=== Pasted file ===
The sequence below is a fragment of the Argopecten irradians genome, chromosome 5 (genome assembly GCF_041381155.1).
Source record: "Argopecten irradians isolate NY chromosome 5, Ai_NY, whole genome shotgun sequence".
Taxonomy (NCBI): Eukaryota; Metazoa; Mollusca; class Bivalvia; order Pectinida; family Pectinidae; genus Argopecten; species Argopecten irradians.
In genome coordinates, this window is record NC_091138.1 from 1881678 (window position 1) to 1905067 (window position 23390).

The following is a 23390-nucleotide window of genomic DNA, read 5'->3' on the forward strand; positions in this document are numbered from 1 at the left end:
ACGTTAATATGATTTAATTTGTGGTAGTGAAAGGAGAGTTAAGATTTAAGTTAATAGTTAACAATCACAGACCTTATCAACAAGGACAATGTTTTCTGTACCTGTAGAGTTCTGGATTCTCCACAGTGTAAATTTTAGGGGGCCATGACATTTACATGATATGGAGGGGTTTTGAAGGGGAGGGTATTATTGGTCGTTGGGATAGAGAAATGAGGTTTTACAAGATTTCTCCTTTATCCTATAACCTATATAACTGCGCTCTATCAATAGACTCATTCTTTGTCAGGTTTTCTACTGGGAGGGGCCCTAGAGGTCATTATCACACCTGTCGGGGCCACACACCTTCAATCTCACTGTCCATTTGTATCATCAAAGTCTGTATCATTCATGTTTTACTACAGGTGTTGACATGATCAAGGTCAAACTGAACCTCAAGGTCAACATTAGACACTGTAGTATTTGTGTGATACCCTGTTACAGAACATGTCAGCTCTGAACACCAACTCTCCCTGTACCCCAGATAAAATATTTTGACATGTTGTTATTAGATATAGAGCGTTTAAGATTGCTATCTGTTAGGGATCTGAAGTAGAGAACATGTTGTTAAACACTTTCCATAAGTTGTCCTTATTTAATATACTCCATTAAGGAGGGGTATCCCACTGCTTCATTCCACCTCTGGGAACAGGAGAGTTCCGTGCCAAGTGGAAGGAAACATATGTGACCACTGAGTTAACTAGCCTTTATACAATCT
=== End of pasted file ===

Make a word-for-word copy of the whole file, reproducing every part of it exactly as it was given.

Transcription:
The sequence below is a fragment of the Argopecten irradians genome, chromosome 5 (genome assembly GCF_041381155.1).
Source record: "Argopecten irradians isolate NY chromosome 5, Ai_NY, whole genome shotgun sequence".
Taxonomy (NCBI): Eukaryota; Metazoa; Mollusca; class Bivalvia; order Pectinida; family Pectinidae; genus Argopecten; species Argopecten irradians.
In genome coordinates, this window is record NC_091138.1 from 1881678 (window position 1) to 1905067 (window position 23390).

The following is a 23390-nucleotide window of genomic DNA, read 5'->3' on the forward strand; positions in this document are numbered from 1 at the left end:
ACGTTAATATGATTTAATTTGTGGTAGTGAAAGGAGAGTTAAGATTTAAGTTAATAGTTAACAATCACAGACCTTATCAACAAGGACAATGTTTTCTGTACCTGTAGAGTTCTGGATTCTCCACAGTGTAAATTTTAGGGGGCCATGACATTTACATGATATGGAGGGGTTTTGAAGGGGAGGGTATTATTGGTCGTTGGGATAGAGAAATGAGGTTTTACAAGATTTCTCCTTTATCCTATAACCTATATAACTGCGCTCTATCAATAGACTCATTCTTTGTCAGGTTTTCTACTGGGAGGGGCCCTAGAGGTCATTATCACACCTGTCGGGGCCACACACCTTCAATCTCACTGTCCATTTGTATCATCAAAGTCTGTATCATTCATGTTTTACTACAGGTGTTGACATGATCAAGGTCAAACTGAACCTCAAGGTCAACATTAGACACTGTAGTATTTGTGTGATACCCTGTTACAGAACATGTCAGCTCTGAACACCAACTCTCCCTGTACCCCAGATAAAATATTTTGACATGTTGTTATTAGATATAGAGCGTTTAAGATTGCTATCTGTTAGGGATCTGAAGTAGAGAACATGTTGTTAAACACTTTCCATAAGTTGTCCTTATTTAATATACTCCATTAAGGAGGGGTATCCCACTGCTTCATTCCACCTCTGGGAACAGGAGAGTTCCGTGCCAAGTGGAAGGAAACATATGTGACCACTGAGTTAACTAGCCTTTATACAATCT